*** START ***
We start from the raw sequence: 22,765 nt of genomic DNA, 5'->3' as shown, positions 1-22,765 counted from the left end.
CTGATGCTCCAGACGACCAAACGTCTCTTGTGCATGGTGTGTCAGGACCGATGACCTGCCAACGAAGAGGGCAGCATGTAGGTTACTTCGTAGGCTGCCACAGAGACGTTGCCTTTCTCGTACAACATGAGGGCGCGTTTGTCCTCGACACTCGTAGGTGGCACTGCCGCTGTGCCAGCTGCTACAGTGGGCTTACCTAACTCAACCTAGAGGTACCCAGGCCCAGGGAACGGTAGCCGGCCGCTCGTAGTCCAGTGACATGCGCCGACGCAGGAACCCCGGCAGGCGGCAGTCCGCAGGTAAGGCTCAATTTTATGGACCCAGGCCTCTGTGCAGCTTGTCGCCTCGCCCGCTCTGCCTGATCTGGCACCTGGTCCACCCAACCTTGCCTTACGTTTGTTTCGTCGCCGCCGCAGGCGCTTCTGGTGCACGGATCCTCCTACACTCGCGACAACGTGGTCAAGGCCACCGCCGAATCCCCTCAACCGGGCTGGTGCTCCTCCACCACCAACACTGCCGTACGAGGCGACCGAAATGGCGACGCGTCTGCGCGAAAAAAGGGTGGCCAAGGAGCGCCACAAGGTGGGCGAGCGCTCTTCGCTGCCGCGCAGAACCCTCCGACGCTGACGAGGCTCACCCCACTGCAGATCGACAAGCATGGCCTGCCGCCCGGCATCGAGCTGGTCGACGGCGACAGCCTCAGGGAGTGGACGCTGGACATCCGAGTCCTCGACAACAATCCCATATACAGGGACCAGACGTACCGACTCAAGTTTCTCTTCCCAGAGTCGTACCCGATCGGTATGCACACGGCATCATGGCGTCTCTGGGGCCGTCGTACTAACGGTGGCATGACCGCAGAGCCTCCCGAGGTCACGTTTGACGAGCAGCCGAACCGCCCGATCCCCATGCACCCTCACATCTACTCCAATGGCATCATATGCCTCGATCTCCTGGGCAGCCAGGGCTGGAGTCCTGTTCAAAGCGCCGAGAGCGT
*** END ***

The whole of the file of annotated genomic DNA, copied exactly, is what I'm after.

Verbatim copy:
We start from the raw sequence: 22,765 nt of genomic DNA, 5'->3' as shown, positions 1-22,765 counted from the left end.
CTGATGCTCCAGACGACCAAACGTCTCTTGTGCATGGTGTGTCAGGACCGATGACCTGCCAACGAAGAGGGCAGCATGTAGGTTACTTCGTAGGCTGCCACAGAGACGTTGCCTTTCTCGTACAACATGAGGGCGCGTTTGTCCTCGACACTCGTAGGTGGCACTGCCGCTGTGCCAGCTGCTACAGTGGGCTTACCTAACTCAACCTAGAGGTACCCAGGCCCAGGGAACGGTAGCCGGCCGCTCGTAGTCCAGTGACATGCGCCGACGCAGGAACCCCGGCAGGCGGCAGTCCGCAGGTAAGGCTCAATTTTATGGACCCAGGCCTCTGTGCAGCTTGTCGCCTCGCCCGCTCTGCCTGATCTGGCACCTGGTCCACCCAACCTTGCCTTACGTTTGTTTCGTCGCCGCCGCAGGCGCTTCTGGTGCACGGATCCTCCTACACTCGCGACAACGTGGTCAAGGCCACCGCCGAATCCCCTCAACCGGGCTGGTGCTCCTCCACCACCAACACTGCCGTACGAGGCGACCGAAATGGCGACGCGTCTGCGCGAAAAAAGGGTGGCCAAGGAGCGCCACAAGGTGGGCGAGCGCTCTTCGCTGCCGCGCAGAACCCTCCGACGCTGACGAGGCTCACCCCACTGCAGATCGACAAGCATGGCCTGCCGCCCGGCATCGAGCTGGTCGACGGCGACAGCCTCAGGGAGTGGACGCTGGACATCCGAGTCCTCGACAACAATCCCATATACAGGGACCAGACGTACCGACTCAAGTTTCTCTTCCCAGAGTCGTACCCGATCGGTATGCACACGGCATCATGGCGTCTCTGGGGCCGTCGTACTAACGGTGGCATGACCGCAGAGCCTCCCGAGGTCACGTTTGACGAGCAGCCGAACCGCCCGATCCCCATGCACCCTCACATCTACTCCAATGGCATCATATGCCTCGATCTCCTGGGCAGCCAGGGCTGGAGTCCTGTTCAAAGCGCCGAGAGCGT